4. I do think being a CS professor does make a substantial difference in understanding the privacy issues regarding facebook and similar sites. In particular, I think you know (but most people don’t) that a huge range of companies have access to sufficient information to infer the kind of things about you that tend to concern people.

    More broadly, I don’t think people without some CS experience/understanding realize just how difficult it would be to really stop companies from inferring things like your sexual orientation, whether you are having an affair, drug use in college and the other stuff that people really care about getting out. You would either have to somehow restrain the general human tendency to talk about themselves, post pictures etc.. etc.. OR somehow stop companies from indexing the internet (even in relatively small pieces) OR somehow manage to define and effectively police the use of sophisticated ML techniques that allow things like face identification.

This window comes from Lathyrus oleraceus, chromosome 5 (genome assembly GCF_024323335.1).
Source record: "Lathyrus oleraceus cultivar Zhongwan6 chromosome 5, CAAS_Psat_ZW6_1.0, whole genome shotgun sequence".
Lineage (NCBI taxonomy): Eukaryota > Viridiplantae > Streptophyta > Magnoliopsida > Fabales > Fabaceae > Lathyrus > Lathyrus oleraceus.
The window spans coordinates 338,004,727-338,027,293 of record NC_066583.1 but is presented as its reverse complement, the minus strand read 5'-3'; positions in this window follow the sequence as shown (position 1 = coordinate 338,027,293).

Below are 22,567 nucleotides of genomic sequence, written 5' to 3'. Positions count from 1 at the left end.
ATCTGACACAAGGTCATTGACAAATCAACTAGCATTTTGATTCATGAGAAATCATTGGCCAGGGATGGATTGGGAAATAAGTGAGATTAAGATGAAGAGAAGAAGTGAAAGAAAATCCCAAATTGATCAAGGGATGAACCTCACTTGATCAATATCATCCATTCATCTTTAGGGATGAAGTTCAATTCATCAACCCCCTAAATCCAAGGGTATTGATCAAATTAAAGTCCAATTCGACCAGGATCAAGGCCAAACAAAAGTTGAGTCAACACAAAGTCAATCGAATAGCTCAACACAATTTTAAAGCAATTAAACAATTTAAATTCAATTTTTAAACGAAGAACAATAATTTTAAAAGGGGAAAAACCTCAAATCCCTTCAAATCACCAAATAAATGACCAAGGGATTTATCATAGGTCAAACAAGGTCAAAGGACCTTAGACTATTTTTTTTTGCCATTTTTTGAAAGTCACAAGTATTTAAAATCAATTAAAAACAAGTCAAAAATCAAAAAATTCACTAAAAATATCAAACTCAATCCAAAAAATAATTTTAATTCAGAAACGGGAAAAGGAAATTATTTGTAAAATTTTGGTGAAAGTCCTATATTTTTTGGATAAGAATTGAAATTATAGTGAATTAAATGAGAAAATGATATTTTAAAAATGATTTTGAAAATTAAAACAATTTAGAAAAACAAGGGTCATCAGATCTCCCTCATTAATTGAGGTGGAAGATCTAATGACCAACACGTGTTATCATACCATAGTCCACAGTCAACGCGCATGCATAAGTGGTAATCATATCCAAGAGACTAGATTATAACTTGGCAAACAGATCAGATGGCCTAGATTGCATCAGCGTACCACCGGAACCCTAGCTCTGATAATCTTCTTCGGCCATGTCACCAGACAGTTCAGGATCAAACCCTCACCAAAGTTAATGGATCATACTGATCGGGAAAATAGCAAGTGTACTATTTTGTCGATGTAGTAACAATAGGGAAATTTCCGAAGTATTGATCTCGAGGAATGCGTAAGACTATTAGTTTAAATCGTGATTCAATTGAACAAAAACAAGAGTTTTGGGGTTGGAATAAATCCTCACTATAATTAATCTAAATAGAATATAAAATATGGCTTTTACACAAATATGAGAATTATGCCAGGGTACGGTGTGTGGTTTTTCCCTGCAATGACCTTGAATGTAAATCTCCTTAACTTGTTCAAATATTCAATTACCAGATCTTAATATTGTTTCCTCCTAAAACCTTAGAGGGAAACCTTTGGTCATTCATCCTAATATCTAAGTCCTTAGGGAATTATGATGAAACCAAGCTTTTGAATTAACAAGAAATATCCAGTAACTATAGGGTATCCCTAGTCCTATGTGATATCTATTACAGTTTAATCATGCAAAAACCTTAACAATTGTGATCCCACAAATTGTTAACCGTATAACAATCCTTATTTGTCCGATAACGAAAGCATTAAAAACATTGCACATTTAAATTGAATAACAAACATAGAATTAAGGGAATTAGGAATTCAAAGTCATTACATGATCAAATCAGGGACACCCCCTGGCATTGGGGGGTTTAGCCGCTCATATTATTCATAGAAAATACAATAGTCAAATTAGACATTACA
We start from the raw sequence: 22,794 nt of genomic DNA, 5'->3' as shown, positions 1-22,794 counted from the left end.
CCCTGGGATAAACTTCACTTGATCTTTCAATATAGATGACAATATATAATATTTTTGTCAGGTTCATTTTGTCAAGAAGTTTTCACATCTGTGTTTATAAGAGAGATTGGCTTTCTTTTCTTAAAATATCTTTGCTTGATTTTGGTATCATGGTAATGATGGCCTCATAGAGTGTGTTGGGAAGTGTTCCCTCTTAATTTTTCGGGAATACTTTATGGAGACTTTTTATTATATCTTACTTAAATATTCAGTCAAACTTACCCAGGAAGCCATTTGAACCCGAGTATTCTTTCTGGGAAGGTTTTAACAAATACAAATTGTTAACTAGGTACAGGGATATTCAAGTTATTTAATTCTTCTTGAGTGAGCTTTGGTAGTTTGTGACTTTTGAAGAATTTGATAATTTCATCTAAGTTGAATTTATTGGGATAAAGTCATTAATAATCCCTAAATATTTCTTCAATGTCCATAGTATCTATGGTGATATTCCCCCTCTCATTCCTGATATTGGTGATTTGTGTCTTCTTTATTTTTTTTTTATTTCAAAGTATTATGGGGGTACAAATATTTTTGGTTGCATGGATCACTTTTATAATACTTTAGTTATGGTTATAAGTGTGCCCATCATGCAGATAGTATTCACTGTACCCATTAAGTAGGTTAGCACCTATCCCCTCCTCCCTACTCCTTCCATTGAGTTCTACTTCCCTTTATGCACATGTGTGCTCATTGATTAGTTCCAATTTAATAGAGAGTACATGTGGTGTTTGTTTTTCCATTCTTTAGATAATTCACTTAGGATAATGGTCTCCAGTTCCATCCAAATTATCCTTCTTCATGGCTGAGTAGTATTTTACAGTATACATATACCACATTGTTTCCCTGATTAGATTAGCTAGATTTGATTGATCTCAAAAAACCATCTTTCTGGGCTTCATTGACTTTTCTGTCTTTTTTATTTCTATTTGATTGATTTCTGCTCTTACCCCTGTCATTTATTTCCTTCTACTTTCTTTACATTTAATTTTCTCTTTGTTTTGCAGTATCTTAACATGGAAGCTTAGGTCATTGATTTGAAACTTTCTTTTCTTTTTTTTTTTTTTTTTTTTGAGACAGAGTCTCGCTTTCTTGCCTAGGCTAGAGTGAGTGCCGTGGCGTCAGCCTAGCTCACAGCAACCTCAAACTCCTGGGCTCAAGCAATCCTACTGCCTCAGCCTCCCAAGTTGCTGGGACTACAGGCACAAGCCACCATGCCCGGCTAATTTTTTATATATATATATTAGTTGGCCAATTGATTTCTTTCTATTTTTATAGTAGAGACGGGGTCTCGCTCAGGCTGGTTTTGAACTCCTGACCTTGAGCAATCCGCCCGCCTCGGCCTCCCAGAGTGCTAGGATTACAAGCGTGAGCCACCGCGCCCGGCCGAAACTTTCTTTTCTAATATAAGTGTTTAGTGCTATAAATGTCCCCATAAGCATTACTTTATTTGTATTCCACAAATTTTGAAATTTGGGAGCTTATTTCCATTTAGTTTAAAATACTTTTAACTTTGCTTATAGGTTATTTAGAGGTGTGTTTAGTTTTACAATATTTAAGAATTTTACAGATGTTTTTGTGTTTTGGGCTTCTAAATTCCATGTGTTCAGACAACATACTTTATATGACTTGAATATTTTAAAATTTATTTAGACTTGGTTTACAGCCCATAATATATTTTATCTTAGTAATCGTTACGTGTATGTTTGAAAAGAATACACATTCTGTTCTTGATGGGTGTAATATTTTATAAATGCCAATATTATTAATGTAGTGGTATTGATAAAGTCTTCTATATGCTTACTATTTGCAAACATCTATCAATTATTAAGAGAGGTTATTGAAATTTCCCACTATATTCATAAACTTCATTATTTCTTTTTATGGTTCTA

Any of these solutions have huge costs and still leaves everyone subject to privacy invasion by foreign corporations and governments.

    My conclusion is that we need to accept that we can’t keep details like that secret (at a reasonable level of effort) and that, as such, we are far better off making control of that tech and info as widely shared as possible so that it becomes a less effective means of blackmail/pressure.

  5. Some people don't even make a minimal effort to keep details secret:

  6. Was it missed since ancient times or it is
    well-known fact?